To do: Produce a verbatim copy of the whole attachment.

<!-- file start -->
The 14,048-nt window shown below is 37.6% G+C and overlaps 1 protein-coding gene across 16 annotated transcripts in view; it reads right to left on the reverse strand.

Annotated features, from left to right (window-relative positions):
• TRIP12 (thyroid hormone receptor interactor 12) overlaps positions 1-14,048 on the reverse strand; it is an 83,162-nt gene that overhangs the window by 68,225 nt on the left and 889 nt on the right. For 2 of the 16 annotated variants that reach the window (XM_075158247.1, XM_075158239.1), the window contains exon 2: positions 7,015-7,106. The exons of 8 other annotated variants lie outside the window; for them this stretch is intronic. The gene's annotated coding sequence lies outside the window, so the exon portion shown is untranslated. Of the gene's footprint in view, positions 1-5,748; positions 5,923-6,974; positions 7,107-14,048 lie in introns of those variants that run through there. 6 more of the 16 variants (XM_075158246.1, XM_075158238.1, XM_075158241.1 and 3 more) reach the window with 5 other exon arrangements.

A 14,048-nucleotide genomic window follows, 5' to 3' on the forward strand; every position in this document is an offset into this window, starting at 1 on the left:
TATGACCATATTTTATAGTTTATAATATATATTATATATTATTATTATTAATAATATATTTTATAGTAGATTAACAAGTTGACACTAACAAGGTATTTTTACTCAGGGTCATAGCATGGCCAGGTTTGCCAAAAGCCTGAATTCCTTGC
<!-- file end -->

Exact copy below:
The 14,048-nt window shown below is 37.6% G+C and overlaps 1 protein-coding gene across 16 annotated transcripts in view; it reads right to left on the reverse strand.

Annotated features, from left to right (window-relative positions):
• TRIP12 (thyroid hormone receptor interactor 12) overlaps positions 1-14,048 on the reverse strand; it is an 83,162-nt gene that overhangs the window by 68,225 nt on the left and 889 nt on the right. For 2 of the 16 annotated variants that reach the window (XM_075158247.1, XM_075158239.1), the window contains exon 2: positions 7,015-7,106. The exons of 8 other annotated variants lie outside the window; for them this stretch is intronic. The gene's annotated coding sequence lies outside the window, so the exon portion shown is untranslated. Of the gene's footprint in view, positions 1-5,748; positions 5,923-6,974; positions 7,107-14,048 lie in introns of those variants that run through there. 6 more of the 16 variants (XM_075158246.1, XM_075158238.1, XM_075158241.1 and 3 more) reach the window with 5 other exon arrangements.

A 14,048-nucleotide genomic window follows, 5' to 3' on the forward strand; every position in this document is an offset into this window, starting at 1 on the left:
TATGACCATATTTTATAGTTTATAATATATATTATATATTATTATTATTAATAATATATTTTATAGTAGATTAACAAGTTGACACTAACAAGGTATTTTTACTCAGGGTCATAGCATGGCCAGGTTTGCCAAAAGCCTGAATTCCTTGC